Mr. Sears asked about the status of the Amateur Athletics Union in Kentucky. Mr. Tackett said that every facility that is being built wants to host events to pay for the facility. The demand for events is from the bottom up; parents who want their children to compete in tournaments are creating participation opportunities.
In response to questions from Mr. Seum, Mr. Tackett said that KHSAA does not rely on grants. The minimum state academic requirement for sport participation is passing in 4 courses. KHSAA requires student athletes to have a specific number of credits for each school year. More than half the schools have tougher standards than the minimum requirement.
Mr. Seum said that there would be a great difference in the amount of funding KHSAA receives and what a middle school association would receive. In response to a question from Mr. Seum, Mr. Tackett said that he would not propose the same funding model for middle schools as that for KHSAA. Catastrophic insurance is a great idea, and a middle school association could handle the group purchase. To start with, membership dues of $100 to $200 per school could be sufficient. The association does not need to get involved in events.
In response to a question from Ms. Miles, Mr. Tackett said that helmets are not checked after every football game; however, it is required that they are recertified periodically.
Discussion of Recommendations to be included in final report
Staff handed out the recommendations received. Representative Rollins said that for some of the recommendations, the language of statutes discussed appears in italics. Task force members took time to read the submitted recommendations.
Recommendations for health concerns were discussed first. Mr. Lee said that many recommendations are to ensure that coaches are CPR certified. He would also recommend that concussion certification is included in the basic training. Mr. Tackett asked Representative Jenkins whether, once fully phased in, the existing KRS 160.445 amendment will require that middle school coaches take the sports safety training which will also include concussion training. Representative Jenkins said it will. Ms. Muratalla said that her district already requires coaches to send proof of CPR, first aid, and safety training certification to the board of education.
Mr. Sears said that the phrase “member schools should provide adequate medical coverage to all sports” is vague. It would be difficult to administer and depends on the sport. He said enforcing the “independent rule” is very difficult; this should be a parental decision, not a school decision.
In response to a question from Senator Wilson, Mr. Tackett said that a physician needs to be present at all football games. The local first responders are to be made aware of the schedule. Data shows that there are more injuries at practices than games. In response to Mr. Sear’s earlier comment, Mr. Tackett cautioned about an independent rule limitation.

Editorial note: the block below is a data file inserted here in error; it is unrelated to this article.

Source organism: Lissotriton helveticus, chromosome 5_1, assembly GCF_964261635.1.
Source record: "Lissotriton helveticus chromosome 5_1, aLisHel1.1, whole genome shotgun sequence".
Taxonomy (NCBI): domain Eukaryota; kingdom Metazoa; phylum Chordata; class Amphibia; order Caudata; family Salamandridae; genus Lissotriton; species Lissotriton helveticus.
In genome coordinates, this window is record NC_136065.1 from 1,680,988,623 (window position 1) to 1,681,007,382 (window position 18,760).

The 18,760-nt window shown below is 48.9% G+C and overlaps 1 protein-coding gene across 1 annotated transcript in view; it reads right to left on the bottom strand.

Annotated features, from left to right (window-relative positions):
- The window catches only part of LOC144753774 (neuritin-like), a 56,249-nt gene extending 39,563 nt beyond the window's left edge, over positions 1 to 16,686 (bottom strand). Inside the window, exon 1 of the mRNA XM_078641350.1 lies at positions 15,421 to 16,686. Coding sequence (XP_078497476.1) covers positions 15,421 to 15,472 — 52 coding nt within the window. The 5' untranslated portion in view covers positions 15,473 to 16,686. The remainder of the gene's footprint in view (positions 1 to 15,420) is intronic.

Mr. Lantman said that sports physicals are often done quickly. A licensed medical professional conducting the physicals does not ensure that they are thorough. Senator Wilson said that typically it is the parents' responsibility. Mr. Lantman said that if a student is not cleared to play by one physician, that student can go to another physician to get clearance. Mr. Tackett said that the biggest concern he hears related to this is that middle schools do not have to use a standard form. Once the electronic records process has been set in place, some of these concerns will be prevented. Ms. Muratalla said that in her district, 6th grade physicals have been allowed to be used as sports physicals. She would like something about this to be included in the report.
Risk Management was discussed next. Mr. Tackett said that Illinois and Tennessee have game limits. Monitoring is possible.
In response to a question from Representative Rollins, Mr. Tackett said that a player below the 9th grade cannot play varsity level in football and soccer. He mentioned prohibitions found in KRS 156.070(2)(c), in regulations, and in KHSAA bylaws. This would be worth revisiting.
Representative Rollins said that Illinois and Tennessee have a rule that if an athlete plays up, he or she cannot play at the middle school level. Mr. Tackett said this is to protect the participation slot at the middle school level. He said that once the restriction of the statute is removed, this would be controlled by regulation, but the statute states that this cannot be restrictive.
Mr. Lantman said that it is going to be difficult to define limitations of seasons when middle schools are playing different scheduling windows. Mr. Lee agreed that this is an issue. Mr. Tackett proposed to limit the number of games played rather than having season limitations.
Mr. Sears said that some students play too frequently. In Somerset, a 6th grader was playing on the 6th, 7th, and 8th grade teams. Somerset adopted a one-jersey per week rule.
Senator Bowen gave a scenario in which an 8th grader, who does not advance, is physically too developed to play at middle school level but cannot play at the varsity level. In response to a question from Senator Bowen, Mr. Tackett said that there is no waiver to cover such a situation; the law states that this is not allowed.
In response to an earlier comment from Representative Burch, Mr. Tackett said that there would be nothing wrong with starting a survey on injuries, but response rate could be an issue.
The next category discussed was accident and injury insurance. In response to a question from Senator Wilson, Mr. Tackett said a set fee per student is a workable model. KHSAA provides, starting with a $25,000 deductible, up to a $5 million maximum coverage. The state board, through its regulations, mandates that the first $25,000 be covered by the athlete or the school. It works out to approximately $3 dues per athlete at the high school level to cover this cost. Insurance is an individual school board decision.